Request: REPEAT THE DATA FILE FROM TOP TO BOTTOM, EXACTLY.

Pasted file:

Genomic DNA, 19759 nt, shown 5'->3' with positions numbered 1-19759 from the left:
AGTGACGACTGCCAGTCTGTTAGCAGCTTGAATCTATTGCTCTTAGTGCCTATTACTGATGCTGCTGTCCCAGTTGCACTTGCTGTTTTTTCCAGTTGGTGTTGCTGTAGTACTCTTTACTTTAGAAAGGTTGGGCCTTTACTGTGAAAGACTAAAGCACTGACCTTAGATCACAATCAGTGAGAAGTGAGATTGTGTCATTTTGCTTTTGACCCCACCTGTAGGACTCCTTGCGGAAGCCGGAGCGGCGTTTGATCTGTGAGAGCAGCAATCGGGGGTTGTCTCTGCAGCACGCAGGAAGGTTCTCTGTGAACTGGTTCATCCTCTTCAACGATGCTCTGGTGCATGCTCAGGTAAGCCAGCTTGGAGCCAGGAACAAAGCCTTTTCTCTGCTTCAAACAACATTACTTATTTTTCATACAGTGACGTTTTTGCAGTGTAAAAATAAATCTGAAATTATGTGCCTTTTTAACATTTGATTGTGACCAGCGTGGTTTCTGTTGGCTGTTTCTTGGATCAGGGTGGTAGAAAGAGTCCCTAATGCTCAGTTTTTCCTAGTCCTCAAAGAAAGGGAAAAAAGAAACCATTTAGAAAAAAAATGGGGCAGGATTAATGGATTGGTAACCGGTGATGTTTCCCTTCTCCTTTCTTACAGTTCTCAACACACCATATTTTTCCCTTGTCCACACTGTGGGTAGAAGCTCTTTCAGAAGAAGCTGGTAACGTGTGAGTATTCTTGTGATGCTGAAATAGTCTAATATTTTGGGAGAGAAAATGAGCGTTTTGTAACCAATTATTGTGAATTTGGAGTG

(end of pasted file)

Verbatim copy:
Genomic DNA, 19759 nt, shown 5'->3' with positions numbered 1-19759 from the left:
AGTGACGACTGCCAGTCTGTTAGCAGCTTGAATCTATTGCTCTTAGTGCCTATTACTGATGCTGCTGTCCCAGTTGCACTTGCTGTTTTTTCCAGTTGGTGTTGCTGTAGTACTCTTTACTTTAGAAAGGTTGGGCCTTTACTGTGAAAGACTAAAGCACTGACCTTAGATCACAATCAGTGAGAAGTGAGATTGTGTCATTTTGCTTTTGACCCCACCTGTAGGACTCCTTGCGGAAGCCGGAGCGGCGTTTGATCTGTGAGAGCAGCAATCGGGGGTTGTCTCTGCAGCACGCAGGAAGGTTCTCTGTGAACTGGTTCATCCTCTTCAACGATGCTCTGGTGCATGCTCAGGTAAGCCAGCTTGGAGCCAGGAACAAAGCCTTTTCTCTGCTTCAAACAACATTACTTATTTTTCATACAGTGACGTTTTTGCAGTGTAAAAATAAATCTGAAATTATGTGCCTTTTTAACATTTGATTGTGACCAGCGTGGTTTCTGTTGGCTGTTTCTTGGATCAGGGTGGTAGAAAGAGTCCCTAATGCTCAGTTTTTCCTAGTCCTCAAAGAAAGGGAAAAAAGAAACCATTTAGAAAAAAAATGGGGCAGGATTAATGGATTGGTAACCGGTGATGTTTCCCTTCTCCTTTCTTACAGTTCTCAACACACCATATTTTTCCCTTGTCCACACTGTGGGTAGAAGCTCTTTCAGAAGAAGCTGGTAACGTGTGAGTATTCTTGTGATGCTGAAATAGTCTAATATTTTGGGAGAGAAAATGAGCGTTTTGTAACCAATTATTGTGAATTTGGAGTG